Myanmar opposition rejects ‘unfair’ election, demands new vote

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YANGON: Myanmar’s military-aligned opposition party on Wednesday (Nov 11) rejected the results of this week’s election as “unfair” and called for a fresh vote – a demand immediately rebuffed by the election authorities.

Official results are still trickling in, but Aung San Suu Kyi’s ruling party has already declared a landslide victory based on its own tallies from across the country.

The polls are only the second since the country emerged from outright military government rule in 2011.

Observers said voting went smoothly on Sunday but criticised the lack of transparency, widespread disenfranchisement and coronavirus restrictions they said benefitted Aung San Suu Kyi’s National League for Democracy (NLD).

The opposition Union Solidarity and Development Party (USDP) went further, however.

READ: Myanmar’s army-backed party alleges ‘contentious events’ during election

“We reject the election because it was unfair,” spokesperson Win Win Aung said, alleging that many ineligible people had cast ballots.

“We call on the election commission to hold a new, disciplined election in cooperation with the military as soon as possible.”

A few dozen protesters picketed a press conference held by the Union Election Commission (UEC) in the capital Naypyidaw, also demanding a new, “free and fair” election.

“This election was transparent,” said UEC spokesman Myint Naing.

“We had no bias … it was conducted fairly, within the law.”

“PEACEFUL AND SMOOTH”

Observers broadly approved the overall conduct of the polls on the day itself.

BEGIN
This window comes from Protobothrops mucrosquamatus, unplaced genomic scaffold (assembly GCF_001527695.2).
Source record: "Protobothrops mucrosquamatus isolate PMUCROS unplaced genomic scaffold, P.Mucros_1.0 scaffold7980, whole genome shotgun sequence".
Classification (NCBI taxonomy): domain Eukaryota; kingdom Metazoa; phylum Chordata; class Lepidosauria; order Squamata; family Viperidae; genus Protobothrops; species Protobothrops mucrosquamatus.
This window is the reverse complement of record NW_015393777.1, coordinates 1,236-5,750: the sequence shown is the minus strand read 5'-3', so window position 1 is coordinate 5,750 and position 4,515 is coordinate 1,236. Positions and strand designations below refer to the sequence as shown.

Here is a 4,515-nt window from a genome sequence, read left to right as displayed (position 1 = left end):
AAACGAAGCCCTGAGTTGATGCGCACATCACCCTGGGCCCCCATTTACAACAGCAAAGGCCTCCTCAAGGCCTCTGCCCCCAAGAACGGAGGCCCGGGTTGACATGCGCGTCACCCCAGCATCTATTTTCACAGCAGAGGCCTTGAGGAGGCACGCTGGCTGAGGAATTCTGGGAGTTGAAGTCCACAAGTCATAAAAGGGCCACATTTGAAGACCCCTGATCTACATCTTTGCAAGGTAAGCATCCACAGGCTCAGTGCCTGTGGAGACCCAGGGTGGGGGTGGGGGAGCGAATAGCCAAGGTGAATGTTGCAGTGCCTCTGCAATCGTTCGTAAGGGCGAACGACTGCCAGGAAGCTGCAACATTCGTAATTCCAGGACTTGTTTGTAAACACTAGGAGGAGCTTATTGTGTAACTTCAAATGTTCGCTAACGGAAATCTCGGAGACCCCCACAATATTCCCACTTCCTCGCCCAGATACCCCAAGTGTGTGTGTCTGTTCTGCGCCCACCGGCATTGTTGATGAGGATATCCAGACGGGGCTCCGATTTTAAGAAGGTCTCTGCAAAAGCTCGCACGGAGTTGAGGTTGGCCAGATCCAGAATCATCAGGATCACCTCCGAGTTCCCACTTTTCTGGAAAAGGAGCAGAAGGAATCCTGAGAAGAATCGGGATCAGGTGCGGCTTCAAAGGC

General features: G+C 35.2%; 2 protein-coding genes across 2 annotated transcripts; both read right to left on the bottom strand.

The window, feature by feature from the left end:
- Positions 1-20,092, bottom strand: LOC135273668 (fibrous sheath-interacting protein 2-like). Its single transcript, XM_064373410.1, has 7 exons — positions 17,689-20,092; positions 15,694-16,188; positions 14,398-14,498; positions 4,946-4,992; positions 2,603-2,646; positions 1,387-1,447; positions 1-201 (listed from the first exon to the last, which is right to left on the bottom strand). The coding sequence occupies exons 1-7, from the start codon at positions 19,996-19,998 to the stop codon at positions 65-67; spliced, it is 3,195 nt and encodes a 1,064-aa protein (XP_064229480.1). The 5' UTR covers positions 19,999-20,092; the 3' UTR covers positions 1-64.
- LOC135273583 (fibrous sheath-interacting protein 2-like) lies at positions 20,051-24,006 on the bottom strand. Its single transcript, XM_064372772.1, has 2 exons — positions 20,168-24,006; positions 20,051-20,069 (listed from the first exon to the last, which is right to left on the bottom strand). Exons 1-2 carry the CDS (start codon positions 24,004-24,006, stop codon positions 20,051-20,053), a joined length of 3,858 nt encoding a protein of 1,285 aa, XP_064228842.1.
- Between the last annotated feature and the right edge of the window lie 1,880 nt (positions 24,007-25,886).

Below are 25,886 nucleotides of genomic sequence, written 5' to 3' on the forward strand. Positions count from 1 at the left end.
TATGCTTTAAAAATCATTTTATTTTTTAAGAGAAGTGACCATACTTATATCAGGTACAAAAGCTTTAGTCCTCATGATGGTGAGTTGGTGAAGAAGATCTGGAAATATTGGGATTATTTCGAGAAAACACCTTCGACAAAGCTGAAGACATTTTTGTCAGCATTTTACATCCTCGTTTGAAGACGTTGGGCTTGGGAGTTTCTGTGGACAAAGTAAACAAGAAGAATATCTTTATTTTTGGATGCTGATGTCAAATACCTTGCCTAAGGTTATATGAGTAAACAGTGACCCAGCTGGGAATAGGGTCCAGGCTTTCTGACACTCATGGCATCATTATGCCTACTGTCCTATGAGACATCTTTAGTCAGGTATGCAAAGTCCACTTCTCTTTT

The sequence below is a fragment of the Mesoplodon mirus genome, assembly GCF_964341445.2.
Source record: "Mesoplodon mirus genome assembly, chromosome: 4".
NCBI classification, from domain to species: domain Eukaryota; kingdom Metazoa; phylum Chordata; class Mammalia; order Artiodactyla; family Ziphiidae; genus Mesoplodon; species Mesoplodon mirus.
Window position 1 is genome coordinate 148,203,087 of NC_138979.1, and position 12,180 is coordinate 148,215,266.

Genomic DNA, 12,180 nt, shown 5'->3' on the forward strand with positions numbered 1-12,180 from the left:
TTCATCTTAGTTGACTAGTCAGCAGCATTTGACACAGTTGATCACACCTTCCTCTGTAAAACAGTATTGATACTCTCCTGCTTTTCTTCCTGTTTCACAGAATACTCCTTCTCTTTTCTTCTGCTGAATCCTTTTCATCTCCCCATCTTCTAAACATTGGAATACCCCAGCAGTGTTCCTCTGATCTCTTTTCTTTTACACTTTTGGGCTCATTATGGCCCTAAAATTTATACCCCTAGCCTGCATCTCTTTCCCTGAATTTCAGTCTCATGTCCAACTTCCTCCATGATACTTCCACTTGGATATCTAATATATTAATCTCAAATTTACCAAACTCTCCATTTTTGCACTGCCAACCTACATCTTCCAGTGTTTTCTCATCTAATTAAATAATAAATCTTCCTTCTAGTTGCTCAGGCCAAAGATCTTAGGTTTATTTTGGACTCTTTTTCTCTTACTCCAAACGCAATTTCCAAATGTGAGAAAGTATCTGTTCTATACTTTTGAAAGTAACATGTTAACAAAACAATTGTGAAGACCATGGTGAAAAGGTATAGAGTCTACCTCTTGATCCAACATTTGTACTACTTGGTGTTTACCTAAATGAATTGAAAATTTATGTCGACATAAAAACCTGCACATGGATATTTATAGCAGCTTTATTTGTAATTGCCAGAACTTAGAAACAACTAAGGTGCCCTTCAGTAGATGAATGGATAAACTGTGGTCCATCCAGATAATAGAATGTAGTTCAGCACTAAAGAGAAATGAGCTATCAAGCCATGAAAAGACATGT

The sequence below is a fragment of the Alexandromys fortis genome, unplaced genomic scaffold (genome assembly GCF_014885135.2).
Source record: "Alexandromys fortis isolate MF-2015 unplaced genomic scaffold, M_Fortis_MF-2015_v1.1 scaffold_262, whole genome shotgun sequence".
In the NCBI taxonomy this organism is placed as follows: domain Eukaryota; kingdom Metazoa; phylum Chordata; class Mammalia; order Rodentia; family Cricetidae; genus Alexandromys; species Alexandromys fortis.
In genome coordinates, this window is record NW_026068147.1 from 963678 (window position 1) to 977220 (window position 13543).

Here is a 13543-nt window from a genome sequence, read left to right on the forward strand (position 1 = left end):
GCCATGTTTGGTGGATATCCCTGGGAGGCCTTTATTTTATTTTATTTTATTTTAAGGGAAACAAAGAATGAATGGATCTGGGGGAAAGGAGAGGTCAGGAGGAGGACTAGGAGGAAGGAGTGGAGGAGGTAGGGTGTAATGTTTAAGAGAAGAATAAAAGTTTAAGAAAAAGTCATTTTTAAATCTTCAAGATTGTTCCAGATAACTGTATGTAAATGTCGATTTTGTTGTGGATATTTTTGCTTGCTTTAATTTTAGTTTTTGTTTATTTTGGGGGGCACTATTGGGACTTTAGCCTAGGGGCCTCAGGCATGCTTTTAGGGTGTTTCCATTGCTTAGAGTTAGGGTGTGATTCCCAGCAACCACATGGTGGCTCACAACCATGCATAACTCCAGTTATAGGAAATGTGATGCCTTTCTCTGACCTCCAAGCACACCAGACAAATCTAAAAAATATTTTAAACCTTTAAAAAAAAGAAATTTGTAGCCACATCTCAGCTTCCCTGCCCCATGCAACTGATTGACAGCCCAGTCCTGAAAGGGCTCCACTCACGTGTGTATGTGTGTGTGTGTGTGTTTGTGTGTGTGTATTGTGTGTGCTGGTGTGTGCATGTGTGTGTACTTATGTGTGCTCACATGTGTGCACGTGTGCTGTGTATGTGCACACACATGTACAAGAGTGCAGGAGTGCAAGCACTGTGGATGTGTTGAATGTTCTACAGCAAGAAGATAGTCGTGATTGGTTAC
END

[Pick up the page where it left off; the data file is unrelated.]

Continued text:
Despite “some discrepancies … it was peaceful and smooth”, said Sai Ye Kyaw Swar Myint, head of the People’s Alliance for Credible Elections (PACE), Myanmar’s largest monitoring organisation.

“The problems originated in the pre-election period.”

READ: Aung San Suu Kyi’s ruling party claims resounding election win in Myanmar

Coronavirus cases have surged in Myanmar in recent months, but civilian leader Aung San Suu Kyi ignored calls by the USDP and others to postpone the election.

Campaigning was largely cancelled, but critics say the visibility of Aung San Suu Kyi, front and centre in the nation’s fight against the virus, gave her NLD an advantage over smaller parties.

Thousands of NLD supporters have taken to Yangon’s streets every evening since the vote to celebrate, ignoring a partial lockdown.

In the last election in 2015, the NLD won a landslide but was forced by the constitution into an uneasy power-sharing agreement with the military, which controls three key ministries and a quarter of parliamentary seats.

IN PICTURES: Myanmar votes in second election since emerging from military rule

Aung San Suu Kyi remains a heroine for many in Myanmar, even though her international reputation lies shattered over the Rohingya crisis.

Rights groups denounced the vote for its almost absolute disenfranchisement of Rohingya Muslims, either living in refugee camps in Bangladesh or “apartheid” conditions in Myanmar.

The UEC’s decision to cancel the election in many ethnic minority areas left a further 1.6 million more people – from an electorate of 37 million – without a vote.

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